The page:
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234 Signal Squadron
234 Signal Squadron Badge.jpg
Badge of the Squadron
Active 1923—1979
1993—Present
Country  Malta
 United Kingdom
Branch

 British Army

Type Signals Regiment
Role Military Communications
Size Squadron
Part of

British Forces Cyprus

Garrison/HQ Ayios Nikolaos Station
Nickname(s) 234 Sqn
Engagements World War II

234 Signal Squadron is a specialist signals unit of the Royal Corps of Signals within the British Army. The squadron was formed with the original purpose of provided signals to the Malta Infantry Brigade. Today, the squadron is part of the Joint Service Signal Unit, Cyprus and provides communications to the army troops based on their Cyprus rotations.

History

In 1923 following the formation of the Royal Corps of Signals in 1920, the War Office decided to form a new specialist signals unit for the Malta Garrison. This unit became known as the Malta Signals Section. After forming, the section was mostly manned by Maltese civilians and a limited number of British officers. Just before World War II, the section was expanded to company size and renamed as Malta Command Signal Company. By this time, the company was commanded by Lieutenants T. De B. Miller BA and W. C. Ramsay.[1][2] By October 1939, because of the beginning of the war, the Malta Command established a new position, Command Signal Officer. After formation, this role was filled by Major F H Bury who was promoted to Major on 6/6/37.[2][3][4][5]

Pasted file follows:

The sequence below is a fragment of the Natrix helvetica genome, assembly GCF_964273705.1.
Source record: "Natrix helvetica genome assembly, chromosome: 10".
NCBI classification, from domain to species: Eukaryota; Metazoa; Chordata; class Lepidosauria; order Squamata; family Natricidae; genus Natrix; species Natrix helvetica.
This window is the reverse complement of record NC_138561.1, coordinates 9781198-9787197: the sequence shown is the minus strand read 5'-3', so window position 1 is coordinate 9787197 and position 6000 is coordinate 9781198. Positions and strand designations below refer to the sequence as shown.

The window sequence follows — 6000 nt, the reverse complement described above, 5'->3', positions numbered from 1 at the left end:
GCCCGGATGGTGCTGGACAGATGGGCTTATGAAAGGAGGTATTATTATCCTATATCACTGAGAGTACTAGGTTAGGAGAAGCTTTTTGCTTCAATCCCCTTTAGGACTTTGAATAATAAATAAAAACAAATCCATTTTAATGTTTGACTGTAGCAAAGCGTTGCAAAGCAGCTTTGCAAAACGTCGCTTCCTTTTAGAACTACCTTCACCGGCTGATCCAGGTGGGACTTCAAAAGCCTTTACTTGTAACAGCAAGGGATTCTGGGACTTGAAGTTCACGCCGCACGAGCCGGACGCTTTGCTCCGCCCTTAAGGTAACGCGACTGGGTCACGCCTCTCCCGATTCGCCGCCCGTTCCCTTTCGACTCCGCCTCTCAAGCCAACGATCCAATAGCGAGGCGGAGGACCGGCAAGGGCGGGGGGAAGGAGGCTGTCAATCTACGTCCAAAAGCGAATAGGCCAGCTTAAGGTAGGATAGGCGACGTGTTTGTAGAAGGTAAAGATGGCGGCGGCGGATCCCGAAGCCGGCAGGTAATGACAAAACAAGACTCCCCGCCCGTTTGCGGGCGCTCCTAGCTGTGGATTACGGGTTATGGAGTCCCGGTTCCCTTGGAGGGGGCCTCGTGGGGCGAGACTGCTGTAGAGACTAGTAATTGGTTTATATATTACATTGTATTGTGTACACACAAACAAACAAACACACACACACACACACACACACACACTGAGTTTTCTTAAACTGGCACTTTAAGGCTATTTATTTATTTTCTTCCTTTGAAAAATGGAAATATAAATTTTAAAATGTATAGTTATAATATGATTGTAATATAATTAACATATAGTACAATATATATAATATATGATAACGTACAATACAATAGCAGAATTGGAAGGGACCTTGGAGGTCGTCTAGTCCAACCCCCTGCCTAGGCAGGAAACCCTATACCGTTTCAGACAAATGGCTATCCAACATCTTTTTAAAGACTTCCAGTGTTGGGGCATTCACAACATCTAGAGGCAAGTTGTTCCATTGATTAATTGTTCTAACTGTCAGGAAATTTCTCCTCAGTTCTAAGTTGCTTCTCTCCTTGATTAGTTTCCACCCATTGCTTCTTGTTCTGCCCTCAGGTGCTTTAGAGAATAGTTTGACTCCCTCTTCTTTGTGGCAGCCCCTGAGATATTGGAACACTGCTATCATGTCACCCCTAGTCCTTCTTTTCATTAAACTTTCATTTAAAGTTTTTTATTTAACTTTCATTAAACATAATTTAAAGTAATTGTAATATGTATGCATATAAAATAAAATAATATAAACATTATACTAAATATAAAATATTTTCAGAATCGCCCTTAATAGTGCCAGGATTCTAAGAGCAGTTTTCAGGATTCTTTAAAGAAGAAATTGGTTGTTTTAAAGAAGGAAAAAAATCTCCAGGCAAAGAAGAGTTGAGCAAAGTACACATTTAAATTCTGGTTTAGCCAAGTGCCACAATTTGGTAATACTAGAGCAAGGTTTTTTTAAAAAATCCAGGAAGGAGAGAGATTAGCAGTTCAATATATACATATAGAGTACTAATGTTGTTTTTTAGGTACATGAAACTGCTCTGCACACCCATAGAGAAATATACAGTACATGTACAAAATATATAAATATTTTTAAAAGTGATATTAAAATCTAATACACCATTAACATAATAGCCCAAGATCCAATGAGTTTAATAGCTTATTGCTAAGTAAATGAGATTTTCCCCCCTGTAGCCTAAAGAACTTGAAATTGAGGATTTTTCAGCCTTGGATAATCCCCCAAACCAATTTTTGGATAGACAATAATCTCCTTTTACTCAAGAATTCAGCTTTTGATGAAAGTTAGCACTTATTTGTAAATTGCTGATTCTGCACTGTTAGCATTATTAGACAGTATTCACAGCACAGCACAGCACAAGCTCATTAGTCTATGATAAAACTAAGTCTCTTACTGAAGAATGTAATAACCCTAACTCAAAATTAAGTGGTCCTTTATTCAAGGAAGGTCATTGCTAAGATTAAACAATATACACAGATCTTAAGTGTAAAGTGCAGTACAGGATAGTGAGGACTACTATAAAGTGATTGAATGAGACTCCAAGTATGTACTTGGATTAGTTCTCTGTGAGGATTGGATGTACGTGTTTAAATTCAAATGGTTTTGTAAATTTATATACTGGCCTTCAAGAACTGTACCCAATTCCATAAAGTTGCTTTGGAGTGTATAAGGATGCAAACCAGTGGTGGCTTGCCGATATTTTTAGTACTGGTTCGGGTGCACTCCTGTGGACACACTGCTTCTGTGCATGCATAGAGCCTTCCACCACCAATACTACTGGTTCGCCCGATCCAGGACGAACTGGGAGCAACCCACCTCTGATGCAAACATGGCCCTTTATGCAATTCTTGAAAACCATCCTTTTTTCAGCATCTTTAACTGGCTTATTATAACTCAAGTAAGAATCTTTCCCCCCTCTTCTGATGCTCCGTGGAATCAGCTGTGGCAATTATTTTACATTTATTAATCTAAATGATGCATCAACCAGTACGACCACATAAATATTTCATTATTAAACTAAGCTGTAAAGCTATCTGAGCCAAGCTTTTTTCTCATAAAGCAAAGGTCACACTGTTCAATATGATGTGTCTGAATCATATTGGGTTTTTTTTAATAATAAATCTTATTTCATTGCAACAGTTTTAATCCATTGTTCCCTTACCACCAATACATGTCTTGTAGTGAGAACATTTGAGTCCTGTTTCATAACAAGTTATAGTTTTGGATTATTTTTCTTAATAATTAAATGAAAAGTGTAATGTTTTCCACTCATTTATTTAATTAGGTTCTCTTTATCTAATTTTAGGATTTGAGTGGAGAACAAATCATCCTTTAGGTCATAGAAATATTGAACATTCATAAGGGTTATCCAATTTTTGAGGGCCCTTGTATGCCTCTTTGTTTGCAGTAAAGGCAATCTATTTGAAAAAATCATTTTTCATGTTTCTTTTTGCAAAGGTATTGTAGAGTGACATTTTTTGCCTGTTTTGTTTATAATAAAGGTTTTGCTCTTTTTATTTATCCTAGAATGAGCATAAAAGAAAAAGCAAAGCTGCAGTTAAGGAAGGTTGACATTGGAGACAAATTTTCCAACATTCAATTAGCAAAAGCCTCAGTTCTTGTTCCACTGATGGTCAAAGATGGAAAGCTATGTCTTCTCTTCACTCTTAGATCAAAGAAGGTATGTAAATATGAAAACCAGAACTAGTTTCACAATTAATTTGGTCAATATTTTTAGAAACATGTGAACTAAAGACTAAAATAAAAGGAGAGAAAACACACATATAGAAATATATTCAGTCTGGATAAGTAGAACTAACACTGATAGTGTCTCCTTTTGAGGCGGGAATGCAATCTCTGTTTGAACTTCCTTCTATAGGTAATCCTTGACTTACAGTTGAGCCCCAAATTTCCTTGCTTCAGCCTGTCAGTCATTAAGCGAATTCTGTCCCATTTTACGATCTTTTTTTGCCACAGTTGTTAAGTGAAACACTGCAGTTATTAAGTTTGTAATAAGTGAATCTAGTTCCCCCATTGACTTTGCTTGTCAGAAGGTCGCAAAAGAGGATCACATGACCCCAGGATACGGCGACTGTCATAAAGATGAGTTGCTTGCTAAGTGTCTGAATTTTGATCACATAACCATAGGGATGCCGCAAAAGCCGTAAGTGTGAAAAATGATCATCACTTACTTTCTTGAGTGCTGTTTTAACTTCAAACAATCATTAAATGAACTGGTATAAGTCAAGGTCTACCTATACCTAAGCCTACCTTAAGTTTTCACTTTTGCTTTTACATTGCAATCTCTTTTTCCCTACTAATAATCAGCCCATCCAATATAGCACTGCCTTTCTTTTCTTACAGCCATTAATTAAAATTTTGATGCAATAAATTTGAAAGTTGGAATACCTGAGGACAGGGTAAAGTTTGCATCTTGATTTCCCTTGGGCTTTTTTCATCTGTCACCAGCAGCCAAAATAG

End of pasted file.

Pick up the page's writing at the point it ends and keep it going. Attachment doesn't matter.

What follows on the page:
In 1947 following the end of the war, the company was renamed as the Malta Signal Squadron. And in 1949, the first group of locally enlisted members joined the squadron. By 1959 the squadron was renamed as 234 Signal Squadron (Malta) as part of the general numbering and reorganisation of the Royal Corps of Signals. During this time, the squadron not only supported Malta Command, but also supported HQ Malta and HQ Libya until its disbandment. In 1974 Malta gained their independence and the squadron was disbanded in 1979. During their time on the island, the squadron maintained a troposcatter in Gozo.[4][5]

In 1993, the 9th Signal Regiment (Radio) gained a new squadron, this new squadron was known as 234 Signal Squadron. As a result, the squadron's traditions continued through this new formed squadron. After being renumbered, the squadron was based in Cyprus where it continued to support the new Joint Service Signal Unit, Cyprus.[4][5]

Today, the squadron is the only remaining signals squadron of the Royal Corps of Signals on Cyprus. The squadron today remains part of the Joint Service Signal Unit, Cyprus.[6][7]

References

  1. "The Army List" The Monthly Army List, September 1939 Edition https://deriv.nls.uk/dcn23/1055/2061/105520616.23.pdf
  2. 2.0 2.1 Niehorster, Leo. “Malta.” Malta, 03.09.1939, Dr Niehorster, http://niehorster.org/017_britain/39_army/malta.html.
  3. "The Army List" The Monthly Army List, October 1939 Edition https://deriv.nls.uk/dcn23/1059/9109/105991093.23.pdf
  4. 4.0 4.1 4.2 Lord and Watson Page 95
  5. 5.0 5.1 5.2 British Army Units from 1945
  6. Army 2020 Refine Order of Battle (Updated August 2019). (2019). [ebook] Available at: https://britisharmedforcesreview.files.wordpress.com/2019/08/army-2020-refine-orbat-6.pdf [Accessed 26 Aug. 2019].
  7. Lord and Watson Page 42

Sources

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